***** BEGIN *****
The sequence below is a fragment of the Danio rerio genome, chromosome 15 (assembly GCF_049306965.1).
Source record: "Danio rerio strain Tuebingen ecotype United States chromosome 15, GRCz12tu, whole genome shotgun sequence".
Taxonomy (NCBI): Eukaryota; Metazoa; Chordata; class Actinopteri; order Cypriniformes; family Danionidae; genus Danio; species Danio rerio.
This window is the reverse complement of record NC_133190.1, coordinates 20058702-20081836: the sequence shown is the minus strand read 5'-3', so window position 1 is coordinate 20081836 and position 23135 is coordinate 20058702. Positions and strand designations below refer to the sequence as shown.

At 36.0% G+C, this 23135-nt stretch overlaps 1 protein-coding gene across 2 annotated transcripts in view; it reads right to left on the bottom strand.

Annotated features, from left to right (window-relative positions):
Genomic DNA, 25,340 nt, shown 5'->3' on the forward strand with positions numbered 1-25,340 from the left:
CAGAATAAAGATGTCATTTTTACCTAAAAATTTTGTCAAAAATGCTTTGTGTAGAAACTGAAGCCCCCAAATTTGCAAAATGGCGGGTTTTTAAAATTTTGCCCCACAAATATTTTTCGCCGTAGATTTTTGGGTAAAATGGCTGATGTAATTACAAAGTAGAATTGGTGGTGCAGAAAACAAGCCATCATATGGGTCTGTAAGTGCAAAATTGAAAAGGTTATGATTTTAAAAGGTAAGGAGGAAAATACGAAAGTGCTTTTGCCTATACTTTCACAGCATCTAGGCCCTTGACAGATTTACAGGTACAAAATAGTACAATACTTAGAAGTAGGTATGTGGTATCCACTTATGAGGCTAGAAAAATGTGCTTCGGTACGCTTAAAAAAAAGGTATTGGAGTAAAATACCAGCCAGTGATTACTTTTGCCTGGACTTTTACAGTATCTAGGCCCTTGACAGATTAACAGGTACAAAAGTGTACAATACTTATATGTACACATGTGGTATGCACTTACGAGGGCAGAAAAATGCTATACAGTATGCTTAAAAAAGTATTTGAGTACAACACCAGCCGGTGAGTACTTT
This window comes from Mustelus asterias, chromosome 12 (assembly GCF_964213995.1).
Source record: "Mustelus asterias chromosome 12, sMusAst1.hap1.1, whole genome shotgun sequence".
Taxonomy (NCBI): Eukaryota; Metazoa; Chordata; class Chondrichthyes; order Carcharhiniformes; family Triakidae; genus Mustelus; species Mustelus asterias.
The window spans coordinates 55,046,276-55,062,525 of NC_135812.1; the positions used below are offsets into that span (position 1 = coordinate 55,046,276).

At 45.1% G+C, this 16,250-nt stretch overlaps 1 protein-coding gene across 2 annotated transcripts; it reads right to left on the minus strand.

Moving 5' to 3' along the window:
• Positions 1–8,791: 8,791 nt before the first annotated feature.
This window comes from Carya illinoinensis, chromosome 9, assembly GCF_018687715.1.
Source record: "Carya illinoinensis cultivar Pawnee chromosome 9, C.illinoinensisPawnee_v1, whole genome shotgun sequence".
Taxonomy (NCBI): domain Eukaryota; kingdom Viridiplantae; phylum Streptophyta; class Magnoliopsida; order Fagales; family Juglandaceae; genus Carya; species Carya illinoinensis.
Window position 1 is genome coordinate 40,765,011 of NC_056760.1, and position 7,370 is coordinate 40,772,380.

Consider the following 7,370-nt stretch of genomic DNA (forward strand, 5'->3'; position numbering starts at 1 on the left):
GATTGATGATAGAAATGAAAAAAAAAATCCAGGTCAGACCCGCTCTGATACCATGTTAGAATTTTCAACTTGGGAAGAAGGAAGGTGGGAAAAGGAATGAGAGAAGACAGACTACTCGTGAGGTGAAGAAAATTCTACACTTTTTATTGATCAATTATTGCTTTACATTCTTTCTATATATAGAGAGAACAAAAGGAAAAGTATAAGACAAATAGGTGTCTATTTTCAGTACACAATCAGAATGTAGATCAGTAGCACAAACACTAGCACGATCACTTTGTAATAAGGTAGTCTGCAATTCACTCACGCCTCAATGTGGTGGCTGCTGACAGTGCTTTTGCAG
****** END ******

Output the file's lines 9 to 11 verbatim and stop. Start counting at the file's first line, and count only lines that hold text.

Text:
This window comes from Mustelus asterias, chromosome 12 (assembly GCF_964213995.1).
Source record: "Mustelus asterias chromosome 12, sMusAst1.hap1.1, whole genome shotgun sequence".
Taxonomy (NCBI): Eukaryota; Metazoa; Chordata; class Chondrichthyes; order Carcharhiniformes; family Triakidae; genus Mustelus; species Mustelus asterias.